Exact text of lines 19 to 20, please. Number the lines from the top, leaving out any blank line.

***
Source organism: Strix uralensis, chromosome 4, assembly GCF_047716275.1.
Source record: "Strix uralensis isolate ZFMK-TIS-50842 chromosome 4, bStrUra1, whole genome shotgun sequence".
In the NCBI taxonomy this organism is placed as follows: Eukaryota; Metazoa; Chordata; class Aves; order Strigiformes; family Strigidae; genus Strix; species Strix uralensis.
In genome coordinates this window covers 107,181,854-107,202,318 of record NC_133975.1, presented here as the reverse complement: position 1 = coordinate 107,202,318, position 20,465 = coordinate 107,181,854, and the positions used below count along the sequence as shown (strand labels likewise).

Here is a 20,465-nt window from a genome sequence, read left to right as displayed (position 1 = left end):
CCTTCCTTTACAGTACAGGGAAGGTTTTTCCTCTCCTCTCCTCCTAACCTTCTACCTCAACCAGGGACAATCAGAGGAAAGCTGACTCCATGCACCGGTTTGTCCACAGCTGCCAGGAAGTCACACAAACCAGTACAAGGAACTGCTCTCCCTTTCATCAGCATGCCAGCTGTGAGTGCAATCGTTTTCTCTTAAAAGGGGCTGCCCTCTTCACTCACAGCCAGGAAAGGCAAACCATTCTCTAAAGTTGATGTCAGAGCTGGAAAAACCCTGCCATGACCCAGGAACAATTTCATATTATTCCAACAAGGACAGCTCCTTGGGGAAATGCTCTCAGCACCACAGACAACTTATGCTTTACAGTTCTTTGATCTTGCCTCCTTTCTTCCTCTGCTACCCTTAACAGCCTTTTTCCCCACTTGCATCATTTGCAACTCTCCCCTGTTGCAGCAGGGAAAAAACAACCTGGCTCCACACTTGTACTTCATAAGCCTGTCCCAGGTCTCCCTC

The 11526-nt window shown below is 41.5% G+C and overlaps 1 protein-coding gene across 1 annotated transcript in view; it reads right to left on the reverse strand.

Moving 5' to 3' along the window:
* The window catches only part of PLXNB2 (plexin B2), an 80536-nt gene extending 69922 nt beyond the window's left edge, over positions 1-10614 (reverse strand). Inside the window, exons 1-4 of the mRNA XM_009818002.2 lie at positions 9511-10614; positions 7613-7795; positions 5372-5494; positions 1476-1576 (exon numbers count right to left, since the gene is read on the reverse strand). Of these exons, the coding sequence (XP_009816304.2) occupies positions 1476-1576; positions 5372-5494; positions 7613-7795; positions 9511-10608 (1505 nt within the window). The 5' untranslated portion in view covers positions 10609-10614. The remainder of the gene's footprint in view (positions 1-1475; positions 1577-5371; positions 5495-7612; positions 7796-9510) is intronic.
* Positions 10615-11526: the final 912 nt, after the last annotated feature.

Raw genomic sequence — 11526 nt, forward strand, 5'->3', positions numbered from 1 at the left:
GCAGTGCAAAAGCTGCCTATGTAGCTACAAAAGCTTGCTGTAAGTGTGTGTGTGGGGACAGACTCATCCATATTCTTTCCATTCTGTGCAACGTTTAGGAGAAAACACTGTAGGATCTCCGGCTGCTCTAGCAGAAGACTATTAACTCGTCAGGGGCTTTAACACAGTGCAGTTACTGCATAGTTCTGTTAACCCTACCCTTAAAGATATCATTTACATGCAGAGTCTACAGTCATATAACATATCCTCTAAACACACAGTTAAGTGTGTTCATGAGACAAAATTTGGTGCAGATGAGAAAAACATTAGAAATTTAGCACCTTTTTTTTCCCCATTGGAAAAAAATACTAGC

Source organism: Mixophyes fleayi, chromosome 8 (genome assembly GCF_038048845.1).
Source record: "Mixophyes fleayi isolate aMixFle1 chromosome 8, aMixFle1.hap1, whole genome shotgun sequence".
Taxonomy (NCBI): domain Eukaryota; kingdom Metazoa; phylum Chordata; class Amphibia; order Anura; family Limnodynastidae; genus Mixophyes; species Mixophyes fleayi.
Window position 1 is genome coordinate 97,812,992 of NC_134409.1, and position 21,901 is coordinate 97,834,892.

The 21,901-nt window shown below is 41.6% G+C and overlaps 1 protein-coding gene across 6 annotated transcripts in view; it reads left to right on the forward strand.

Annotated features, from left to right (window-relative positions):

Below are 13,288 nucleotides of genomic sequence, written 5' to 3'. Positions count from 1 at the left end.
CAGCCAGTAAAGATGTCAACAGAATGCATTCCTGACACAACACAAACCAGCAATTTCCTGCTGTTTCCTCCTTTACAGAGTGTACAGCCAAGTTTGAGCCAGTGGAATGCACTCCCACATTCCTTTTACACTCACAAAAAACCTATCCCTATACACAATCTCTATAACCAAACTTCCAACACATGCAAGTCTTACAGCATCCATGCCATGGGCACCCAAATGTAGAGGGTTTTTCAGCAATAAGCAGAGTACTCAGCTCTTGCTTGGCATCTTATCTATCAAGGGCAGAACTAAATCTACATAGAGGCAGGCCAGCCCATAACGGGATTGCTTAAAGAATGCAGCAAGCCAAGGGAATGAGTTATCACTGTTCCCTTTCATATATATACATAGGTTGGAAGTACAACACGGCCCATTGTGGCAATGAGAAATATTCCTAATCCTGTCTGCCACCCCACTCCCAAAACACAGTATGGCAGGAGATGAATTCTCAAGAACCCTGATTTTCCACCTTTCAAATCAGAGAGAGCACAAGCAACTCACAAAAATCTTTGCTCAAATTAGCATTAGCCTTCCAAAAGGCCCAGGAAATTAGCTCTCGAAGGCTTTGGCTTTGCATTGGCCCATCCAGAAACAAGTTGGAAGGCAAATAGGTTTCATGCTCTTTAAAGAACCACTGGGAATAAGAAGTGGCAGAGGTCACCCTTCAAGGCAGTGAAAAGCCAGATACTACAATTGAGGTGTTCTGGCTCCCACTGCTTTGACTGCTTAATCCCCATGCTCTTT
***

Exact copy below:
Below are 13,288 nucleotides of genomic sequence, written 5' to 3'. Positions count from 1 at the left end.
CAGCCAGTAAAGATGTCAACAGAATGCATTCCTGACACAACACAAACCAGCAATTTCCTGCTGTTTCCTCCTTTACAGAGTGTACAGCCAAGTTTGAGCCAGTGGAATGCACTCCCACATTCCTTTTACACTCACAAAAAACCTATCCCTATACACAATCTCTATAACCAAACTTCCAACACATGCAAGTCTTACAGCATCCATGCCATGGGCACCCAAATGTAGAGGGTTTTTCAGCAATAAGCAGAGTACTCAGCTCTTGCTTGGCATCTTATCTATCAAGGGCAGAACTAAATCTACATAGAGGCAGGCCAGCCCATAACGGGATTGCTTAAAGAATGCAGCAAGCCAAGGGAATGAGTTATCACTGTTCCCTTTCATATATATACATAGGTTGGAAGTACAACACGGCCCATTGTGGCAATGAGAAATATTCCTAATCCTGTCTGCCACCCCACTCCCAAAACACAGTATGGCAGGAGATGAATTCTCAAGAACCCTGATTTTCCACCTTTCAAATCAGAGAGAGCACAAGCAACTCACAAAAATCTTTGCTCAAATTAGCATTAGCCTTCCAAAAGGCCCAGGAAATTAGCTCTCGAAGGCTTTGGCTTTGCATTGGCCCATCCAGAAACAAGTTGGAAGGCAAATAGGTTTCATGCTCTTTAAAGAACCACTGGGAATAAGAAGTGGCAGAGGTCACCCTTCAAGGCAGTGAAAAGCCAGATACTACAATTGAGGTGTTCTGGCTCCCACTGCTTTGACTGCTTAATCCCCATGCTCTTT